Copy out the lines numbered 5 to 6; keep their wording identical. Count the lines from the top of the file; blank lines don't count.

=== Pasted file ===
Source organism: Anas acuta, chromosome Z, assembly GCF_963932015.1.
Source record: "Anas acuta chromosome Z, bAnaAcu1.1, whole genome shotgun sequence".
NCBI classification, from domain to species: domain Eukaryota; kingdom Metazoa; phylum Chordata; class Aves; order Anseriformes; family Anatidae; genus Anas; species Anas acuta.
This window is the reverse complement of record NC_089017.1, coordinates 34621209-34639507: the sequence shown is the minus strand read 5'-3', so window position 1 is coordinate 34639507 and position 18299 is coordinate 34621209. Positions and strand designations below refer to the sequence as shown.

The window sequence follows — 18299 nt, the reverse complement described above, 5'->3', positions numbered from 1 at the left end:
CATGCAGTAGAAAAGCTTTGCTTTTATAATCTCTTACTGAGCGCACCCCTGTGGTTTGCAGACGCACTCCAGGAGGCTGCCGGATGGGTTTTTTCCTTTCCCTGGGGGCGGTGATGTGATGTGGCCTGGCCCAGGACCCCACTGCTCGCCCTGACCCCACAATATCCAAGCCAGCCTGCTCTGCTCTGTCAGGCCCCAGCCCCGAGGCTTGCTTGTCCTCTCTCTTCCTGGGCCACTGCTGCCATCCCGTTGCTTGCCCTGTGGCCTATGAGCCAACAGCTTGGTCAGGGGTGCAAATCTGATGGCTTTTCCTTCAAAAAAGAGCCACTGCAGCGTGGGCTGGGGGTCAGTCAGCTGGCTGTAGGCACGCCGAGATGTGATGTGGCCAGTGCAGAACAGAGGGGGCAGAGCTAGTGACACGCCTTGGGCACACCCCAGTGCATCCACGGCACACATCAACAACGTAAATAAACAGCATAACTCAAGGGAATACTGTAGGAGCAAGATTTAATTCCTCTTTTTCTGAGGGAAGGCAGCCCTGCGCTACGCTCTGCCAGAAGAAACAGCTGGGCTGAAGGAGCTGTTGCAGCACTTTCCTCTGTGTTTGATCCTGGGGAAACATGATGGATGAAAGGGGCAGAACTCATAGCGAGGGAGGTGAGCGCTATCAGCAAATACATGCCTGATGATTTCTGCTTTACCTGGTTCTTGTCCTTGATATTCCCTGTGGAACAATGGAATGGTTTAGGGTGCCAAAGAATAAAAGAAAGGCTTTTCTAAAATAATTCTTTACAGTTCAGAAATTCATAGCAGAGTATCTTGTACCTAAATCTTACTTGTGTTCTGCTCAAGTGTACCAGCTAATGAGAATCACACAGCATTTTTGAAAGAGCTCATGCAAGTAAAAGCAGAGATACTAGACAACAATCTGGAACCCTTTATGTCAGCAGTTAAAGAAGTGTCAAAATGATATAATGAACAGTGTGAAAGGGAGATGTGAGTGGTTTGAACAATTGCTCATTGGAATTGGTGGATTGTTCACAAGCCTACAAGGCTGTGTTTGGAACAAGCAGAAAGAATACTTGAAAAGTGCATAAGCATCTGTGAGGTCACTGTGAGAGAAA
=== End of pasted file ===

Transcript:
The window sequence follows — 18299 nt, the reverse complement described above, 5'->3', positions numbered from 1 at the left end:
CATGCAGTAGAAAAGCTTTGCTTTTATAATCTCTTACTGAGCGCACCCCTGTGGTTTGCAGACGCACTCCAGGAGGCTGCCGGATGGGTTTTTTCCTTTCCCTGGGGGCGGTGATGTGATGTGGCCTGGCCCAGGACCCCACTGCTCGCCCTGACCCCACAATATCCAAGCCAGCCTGCTCTGCTCTGTCAGGCCCCAGCCCCGAGGCTTGCTTGTCCTCTCTCTTCCTGGGCCACTGCTGCCATCCCGTTGCTTGCCCTGTGGCCTATGAGCCAACAGCTTGGTCAGGGGTGCAAATCTGATGGCTTTTCCTTCAAAAAAGAGCCACTGCAGCGTGGGCTGGGGGTCAGTCAGCTGGCTGTAGGCACGCCGAGATGTGATGTGGCCAGTGCAGAACAGAGGGGGCAGAGCTAGTGACACGCCTTGGGCACACCCCAGTGCATCCACGGCACACATCAACAACGTAAATAAACAGCATAACTCAAGGGAATACTGTAGGAGCAAGATTTAATTCCTCTTTTTCTGAGGGAAGGCAGCCCTGCGCTACGCTCTGCCAGAAGAAACAGCTGGGCTGAAGGAGCTGTTGCAGCACTTTCCTCTGTGTTTGATCCTGGGGAAACATGATGGATGAAAGGGGCAGAACTCATAGCGAGGGAGGTGAGCGCTATCAGCAAATACATGCCTGATGATTTCTGCTTTACCTGGTTCTTGTCCTTGATATTCCCTGTGGAACAATGGAATGGTTTAGGGTGCCAAAGAATAAAAGAAAGGCTTTTCTAAAATAATTCTTTACAGTTCAGAAATTCATAGCAGAGTATCTTGTACCTAAATCTTACTTGTGTTCTGCTCAAGTGTACCAGCTAATGAGAATCACACAGCATTTTTGAAAGAGCTCATGCAAGTAAAAGCAGAGATACTAGACAACAATCTGGAACCCTTTATGTCAGCAGTTAAAGAAGTGTCAAAATGATATAATGAACAGTGTGAAAGGGAGATGTGAGTGGTTTGAACAATTGCTCATTGGAATTGGTGGATTGTTCACAAGCCTACAAGGCTGTGTTTGGAACAAGCAGAAAGAATACTTGAAAAGTGCATAAGCATCTGTGAGGTCACTGTGAGAGAAA